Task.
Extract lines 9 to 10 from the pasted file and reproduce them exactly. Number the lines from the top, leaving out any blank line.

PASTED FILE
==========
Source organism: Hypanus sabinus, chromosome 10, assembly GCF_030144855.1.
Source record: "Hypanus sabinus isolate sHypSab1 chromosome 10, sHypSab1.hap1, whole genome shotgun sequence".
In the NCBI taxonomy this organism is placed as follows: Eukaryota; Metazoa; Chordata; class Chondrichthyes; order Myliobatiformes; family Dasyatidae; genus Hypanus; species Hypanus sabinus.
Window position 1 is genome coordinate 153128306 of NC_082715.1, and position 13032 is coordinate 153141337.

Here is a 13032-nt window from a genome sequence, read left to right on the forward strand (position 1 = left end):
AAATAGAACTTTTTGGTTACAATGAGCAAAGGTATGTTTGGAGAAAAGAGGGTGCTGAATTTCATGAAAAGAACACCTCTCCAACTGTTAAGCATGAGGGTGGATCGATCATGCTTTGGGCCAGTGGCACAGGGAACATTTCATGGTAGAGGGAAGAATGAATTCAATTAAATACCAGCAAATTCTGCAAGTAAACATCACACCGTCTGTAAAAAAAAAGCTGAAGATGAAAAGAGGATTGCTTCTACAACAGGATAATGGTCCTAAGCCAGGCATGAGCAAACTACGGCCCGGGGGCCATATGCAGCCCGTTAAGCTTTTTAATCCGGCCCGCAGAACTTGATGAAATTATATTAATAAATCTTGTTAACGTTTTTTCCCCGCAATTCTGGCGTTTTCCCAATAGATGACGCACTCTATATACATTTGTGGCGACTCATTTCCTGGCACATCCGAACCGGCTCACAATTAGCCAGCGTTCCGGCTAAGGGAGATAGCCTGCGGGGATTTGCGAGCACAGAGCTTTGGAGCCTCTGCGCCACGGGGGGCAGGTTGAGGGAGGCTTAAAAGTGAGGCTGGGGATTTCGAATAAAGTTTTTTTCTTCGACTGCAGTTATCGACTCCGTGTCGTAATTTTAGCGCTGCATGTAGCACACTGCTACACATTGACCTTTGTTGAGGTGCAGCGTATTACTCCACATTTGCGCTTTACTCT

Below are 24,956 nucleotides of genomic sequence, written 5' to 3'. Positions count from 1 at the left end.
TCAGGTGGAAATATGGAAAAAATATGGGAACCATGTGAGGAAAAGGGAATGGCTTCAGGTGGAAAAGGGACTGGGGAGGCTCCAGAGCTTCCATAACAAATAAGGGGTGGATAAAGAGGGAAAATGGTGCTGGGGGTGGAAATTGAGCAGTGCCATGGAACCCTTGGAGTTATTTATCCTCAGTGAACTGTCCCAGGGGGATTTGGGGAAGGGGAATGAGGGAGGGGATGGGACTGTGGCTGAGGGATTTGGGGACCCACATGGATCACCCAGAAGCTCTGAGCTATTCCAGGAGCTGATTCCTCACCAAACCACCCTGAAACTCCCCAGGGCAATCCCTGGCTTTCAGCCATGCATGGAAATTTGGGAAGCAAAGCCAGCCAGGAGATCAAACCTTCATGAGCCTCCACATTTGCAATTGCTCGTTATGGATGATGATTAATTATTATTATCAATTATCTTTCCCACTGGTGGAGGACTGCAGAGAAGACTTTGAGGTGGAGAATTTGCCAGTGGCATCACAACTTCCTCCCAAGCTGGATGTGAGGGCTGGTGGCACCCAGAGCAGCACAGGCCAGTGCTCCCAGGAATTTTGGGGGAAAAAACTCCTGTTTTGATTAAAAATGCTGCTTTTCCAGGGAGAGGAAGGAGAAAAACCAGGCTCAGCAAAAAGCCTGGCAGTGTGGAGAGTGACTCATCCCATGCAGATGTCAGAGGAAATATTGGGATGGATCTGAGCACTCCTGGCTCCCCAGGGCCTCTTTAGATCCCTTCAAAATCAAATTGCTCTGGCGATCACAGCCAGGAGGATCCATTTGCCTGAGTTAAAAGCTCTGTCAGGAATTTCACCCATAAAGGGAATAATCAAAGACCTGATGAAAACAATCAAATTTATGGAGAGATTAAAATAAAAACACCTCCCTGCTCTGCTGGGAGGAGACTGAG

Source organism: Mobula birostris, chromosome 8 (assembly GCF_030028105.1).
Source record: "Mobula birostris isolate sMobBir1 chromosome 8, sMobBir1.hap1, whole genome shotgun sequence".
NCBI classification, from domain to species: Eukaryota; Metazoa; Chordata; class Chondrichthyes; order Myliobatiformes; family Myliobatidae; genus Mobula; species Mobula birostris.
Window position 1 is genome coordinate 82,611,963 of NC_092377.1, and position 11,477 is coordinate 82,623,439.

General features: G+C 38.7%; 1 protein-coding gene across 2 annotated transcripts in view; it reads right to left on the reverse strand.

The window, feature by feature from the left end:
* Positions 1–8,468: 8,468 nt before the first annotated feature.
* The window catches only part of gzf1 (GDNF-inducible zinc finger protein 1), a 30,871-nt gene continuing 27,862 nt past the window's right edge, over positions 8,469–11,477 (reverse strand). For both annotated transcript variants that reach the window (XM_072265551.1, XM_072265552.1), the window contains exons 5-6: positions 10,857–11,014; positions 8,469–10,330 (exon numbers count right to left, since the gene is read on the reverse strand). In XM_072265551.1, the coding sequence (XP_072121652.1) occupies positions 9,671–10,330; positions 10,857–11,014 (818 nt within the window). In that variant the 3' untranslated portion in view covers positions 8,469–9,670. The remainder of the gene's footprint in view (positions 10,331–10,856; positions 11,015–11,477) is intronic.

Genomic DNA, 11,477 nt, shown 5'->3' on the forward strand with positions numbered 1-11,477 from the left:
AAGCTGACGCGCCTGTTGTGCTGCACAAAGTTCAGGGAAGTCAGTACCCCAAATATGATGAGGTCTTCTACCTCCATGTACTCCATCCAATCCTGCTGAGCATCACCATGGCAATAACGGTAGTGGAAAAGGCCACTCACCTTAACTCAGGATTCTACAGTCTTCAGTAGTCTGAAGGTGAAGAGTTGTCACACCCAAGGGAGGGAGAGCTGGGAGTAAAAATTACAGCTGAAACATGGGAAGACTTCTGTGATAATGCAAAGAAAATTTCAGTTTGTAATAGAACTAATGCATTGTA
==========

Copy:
Source organism: Mobula birostris, chromosome 8 (assembly GCF_030028105.1).
Source record: "Mobula birostris isolate sMobBir1 chromosome 8, sMobBir1.hap1, whole genome shotgun sequence".